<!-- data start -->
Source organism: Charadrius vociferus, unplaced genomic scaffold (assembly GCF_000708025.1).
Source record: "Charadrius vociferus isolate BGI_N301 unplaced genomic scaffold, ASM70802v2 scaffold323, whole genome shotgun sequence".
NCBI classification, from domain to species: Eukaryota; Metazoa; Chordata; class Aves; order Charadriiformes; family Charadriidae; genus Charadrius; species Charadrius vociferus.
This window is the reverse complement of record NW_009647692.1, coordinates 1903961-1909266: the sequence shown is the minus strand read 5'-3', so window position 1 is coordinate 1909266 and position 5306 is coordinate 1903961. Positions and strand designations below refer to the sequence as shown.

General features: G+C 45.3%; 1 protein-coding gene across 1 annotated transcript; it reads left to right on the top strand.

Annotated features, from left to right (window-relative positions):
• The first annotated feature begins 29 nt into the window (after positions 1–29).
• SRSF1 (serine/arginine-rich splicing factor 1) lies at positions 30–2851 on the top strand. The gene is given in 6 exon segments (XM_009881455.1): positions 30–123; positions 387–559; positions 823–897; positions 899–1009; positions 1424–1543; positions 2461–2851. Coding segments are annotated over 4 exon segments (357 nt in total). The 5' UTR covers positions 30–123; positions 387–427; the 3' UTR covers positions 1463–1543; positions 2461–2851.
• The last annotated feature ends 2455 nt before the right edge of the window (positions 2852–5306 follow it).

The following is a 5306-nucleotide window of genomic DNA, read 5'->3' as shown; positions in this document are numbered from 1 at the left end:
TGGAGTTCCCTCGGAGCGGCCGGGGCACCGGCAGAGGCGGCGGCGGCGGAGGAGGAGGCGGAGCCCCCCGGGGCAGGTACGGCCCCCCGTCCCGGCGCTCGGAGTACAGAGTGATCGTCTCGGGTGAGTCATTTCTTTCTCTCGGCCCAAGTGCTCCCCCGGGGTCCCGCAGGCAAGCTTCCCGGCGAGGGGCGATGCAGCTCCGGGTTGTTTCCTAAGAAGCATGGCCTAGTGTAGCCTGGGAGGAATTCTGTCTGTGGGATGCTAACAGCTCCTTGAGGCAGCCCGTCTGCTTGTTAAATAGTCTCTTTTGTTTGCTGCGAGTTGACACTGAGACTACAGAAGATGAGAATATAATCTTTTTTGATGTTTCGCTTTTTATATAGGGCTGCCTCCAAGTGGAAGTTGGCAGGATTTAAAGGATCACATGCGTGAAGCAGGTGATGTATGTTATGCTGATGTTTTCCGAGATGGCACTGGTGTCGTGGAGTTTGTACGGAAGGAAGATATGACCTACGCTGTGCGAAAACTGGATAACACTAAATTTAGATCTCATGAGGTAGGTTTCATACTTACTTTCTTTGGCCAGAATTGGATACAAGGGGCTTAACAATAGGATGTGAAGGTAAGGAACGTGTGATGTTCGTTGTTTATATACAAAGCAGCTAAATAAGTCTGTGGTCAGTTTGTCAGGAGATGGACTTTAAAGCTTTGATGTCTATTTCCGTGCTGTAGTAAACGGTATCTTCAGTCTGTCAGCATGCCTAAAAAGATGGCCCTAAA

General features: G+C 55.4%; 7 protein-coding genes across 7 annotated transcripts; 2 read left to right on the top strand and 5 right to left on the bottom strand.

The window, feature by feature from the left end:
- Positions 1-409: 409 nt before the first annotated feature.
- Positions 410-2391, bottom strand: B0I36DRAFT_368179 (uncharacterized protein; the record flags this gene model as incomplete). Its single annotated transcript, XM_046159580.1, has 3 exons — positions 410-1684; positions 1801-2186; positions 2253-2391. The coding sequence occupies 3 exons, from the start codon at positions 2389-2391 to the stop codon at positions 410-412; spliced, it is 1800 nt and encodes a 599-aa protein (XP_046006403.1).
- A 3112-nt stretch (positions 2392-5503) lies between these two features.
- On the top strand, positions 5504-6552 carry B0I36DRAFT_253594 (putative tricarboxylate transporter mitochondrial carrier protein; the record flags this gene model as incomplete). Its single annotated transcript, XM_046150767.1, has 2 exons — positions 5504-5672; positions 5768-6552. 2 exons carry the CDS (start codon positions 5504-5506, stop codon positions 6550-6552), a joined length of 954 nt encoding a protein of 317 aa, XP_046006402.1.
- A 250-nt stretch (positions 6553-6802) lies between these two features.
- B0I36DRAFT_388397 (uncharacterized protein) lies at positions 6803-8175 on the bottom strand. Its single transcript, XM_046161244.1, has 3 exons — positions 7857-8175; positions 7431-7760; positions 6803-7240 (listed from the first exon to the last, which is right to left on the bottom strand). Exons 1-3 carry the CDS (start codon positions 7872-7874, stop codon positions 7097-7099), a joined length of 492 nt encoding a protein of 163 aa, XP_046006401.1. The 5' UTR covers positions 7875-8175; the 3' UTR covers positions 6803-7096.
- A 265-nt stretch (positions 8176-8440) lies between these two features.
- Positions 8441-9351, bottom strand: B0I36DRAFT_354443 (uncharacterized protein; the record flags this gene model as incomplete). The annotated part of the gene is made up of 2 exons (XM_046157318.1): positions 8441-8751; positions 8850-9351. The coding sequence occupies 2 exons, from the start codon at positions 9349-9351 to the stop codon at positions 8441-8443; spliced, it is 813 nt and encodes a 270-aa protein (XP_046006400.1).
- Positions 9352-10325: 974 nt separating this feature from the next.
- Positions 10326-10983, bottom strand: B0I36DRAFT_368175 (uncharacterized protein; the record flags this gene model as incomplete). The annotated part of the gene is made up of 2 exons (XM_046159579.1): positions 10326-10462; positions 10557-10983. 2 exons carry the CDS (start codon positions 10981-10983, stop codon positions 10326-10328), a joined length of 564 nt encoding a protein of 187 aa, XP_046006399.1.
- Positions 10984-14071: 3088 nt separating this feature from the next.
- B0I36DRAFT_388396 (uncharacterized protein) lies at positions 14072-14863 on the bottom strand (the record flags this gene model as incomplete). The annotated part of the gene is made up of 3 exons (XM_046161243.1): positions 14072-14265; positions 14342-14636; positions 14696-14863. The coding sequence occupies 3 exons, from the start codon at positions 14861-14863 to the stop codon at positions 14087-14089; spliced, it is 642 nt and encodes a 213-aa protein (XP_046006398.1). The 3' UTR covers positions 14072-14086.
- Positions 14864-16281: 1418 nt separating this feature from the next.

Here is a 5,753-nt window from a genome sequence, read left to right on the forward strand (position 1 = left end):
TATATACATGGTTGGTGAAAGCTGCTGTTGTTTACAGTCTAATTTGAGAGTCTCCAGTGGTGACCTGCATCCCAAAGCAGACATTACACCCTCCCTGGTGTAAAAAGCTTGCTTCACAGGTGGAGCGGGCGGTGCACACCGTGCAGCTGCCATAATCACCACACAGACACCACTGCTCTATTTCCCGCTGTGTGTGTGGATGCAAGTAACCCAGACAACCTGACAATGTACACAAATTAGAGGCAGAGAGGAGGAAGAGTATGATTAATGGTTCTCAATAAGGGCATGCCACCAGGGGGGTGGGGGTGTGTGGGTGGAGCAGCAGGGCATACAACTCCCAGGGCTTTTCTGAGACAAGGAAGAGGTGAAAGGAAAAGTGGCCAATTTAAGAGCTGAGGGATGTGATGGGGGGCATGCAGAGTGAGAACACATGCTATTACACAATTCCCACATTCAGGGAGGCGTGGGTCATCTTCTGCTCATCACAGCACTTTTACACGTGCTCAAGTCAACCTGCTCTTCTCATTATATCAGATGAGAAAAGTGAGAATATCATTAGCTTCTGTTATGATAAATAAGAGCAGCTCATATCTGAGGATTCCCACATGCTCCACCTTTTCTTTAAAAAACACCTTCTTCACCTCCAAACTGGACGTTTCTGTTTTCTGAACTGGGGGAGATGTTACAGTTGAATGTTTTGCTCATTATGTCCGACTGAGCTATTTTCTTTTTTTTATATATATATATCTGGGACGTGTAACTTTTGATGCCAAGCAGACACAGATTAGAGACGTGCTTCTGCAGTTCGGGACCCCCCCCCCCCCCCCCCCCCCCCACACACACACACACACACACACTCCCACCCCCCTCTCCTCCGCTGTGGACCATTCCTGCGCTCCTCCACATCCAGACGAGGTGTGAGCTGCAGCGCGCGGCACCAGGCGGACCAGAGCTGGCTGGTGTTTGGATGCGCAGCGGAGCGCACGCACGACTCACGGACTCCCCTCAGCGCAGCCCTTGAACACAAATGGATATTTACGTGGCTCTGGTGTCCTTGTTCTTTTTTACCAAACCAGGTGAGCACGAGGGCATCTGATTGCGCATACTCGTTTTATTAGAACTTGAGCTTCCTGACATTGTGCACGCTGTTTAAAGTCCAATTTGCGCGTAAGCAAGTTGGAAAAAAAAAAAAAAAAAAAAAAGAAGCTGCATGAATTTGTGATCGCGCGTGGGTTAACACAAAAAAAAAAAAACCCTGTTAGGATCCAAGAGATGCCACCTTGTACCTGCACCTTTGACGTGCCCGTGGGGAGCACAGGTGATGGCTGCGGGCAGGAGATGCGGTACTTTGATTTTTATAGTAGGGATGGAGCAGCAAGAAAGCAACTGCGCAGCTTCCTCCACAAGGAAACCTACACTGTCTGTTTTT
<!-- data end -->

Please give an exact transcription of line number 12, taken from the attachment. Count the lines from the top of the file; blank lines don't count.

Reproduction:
General features: G+C 55.4%; 7 protein-coding genes across 7 annotated transcripts; 2 read left to right on the top strand and 5 right to left on the bottom strand.